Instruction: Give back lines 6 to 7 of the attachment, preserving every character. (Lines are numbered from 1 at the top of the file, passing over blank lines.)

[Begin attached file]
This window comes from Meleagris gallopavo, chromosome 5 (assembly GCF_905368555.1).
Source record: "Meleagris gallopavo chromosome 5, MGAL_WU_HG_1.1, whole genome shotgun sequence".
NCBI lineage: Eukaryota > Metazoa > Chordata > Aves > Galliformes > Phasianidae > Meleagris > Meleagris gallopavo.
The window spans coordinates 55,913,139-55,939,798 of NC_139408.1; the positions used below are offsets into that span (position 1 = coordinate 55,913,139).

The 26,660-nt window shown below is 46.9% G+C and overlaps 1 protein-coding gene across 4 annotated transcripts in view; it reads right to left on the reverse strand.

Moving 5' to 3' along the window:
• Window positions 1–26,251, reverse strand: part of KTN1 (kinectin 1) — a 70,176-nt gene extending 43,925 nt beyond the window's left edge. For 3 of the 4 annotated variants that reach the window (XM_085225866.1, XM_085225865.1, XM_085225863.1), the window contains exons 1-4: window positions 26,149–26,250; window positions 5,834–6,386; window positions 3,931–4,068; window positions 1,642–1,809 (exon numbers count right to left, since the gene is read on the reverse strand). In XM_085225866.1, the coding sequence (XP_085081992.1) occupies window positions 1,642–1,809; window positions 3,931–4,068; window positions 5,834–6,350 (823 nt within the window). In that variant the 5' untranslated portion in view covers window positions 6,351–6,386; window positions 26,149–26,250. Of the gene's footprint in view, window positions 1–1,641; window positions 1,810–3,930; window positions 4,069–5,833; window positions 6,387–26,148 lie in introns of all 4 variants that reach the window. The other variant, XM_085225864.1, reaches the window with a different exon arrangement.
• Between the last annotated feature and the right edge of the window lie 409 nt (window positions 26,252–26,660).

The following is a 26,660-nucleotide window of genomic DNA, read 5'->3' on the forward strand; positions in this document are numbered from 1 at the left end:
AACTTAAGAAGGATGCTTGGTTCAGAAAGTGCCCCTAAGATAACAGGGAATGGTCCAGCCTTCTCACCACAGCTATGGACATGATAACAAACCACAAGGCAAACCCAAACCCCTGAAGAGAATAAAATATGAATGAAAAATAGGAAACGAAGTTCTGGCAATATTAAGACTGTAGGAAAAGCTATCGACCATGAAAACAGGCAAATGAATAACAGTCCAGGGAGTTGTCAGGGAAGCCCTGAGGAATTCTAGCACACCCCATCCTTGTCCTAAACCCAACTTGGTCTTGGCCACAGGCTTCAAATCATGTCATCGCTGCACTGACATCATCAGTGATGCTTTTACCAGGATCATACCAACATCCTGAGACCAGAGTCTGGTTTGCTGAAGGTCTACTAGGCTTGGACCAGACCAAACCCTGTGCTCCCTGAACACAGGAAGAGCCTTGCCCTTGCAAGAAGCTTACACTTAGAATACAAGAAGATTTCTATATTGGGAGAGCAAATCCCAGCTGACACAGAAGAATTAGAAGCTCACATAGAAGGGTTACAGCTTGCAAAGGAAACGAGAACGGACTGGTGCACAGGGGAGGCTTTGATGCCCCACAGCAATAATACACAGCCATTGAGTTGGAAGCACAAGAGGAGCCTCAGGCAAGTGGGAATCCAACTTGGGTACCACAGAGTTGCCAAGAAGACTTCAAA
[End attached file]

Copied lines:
Moving 5' to 3' along the window:
• Window positions 1–26,251, reverse strand: part of KTN1 (kinectin 1) — a 70,176-nt gene extending 43,925 nt beyond the window's left edge. For 3 of the 4 annotated variants that reach the window (XM_085225866.1, XM_085225865.1, XM_085225863.1), the window contains exons 1-4: window positions 26,149–26,250; window positions 5,834–6,386; window positions 3,931–4,068; window positions 1,642–1,809 (exon numbers count right to left, since the gene is read on the reverse strand). In XM_085225866.1, the coding sequence (XP_085081992.1) occupies window positions 1,642–1,809; window positions 3,931–4,068; window positions 5,834–6,350 (823 nt within the window). In that variant the 5' untranslated portion in view covers window positions 6,351–6,386; window positions 26,149–26,250. Of the gene's footprint in view, window positions 1–1,641; window positions 1,810–3,930; window positions 4,069–5,833; window positions 6,387–26,148 lie in introns of all 4 variants that reach the window. The other variant, XM_085225864.1, reaches the window with a different exon arrangement.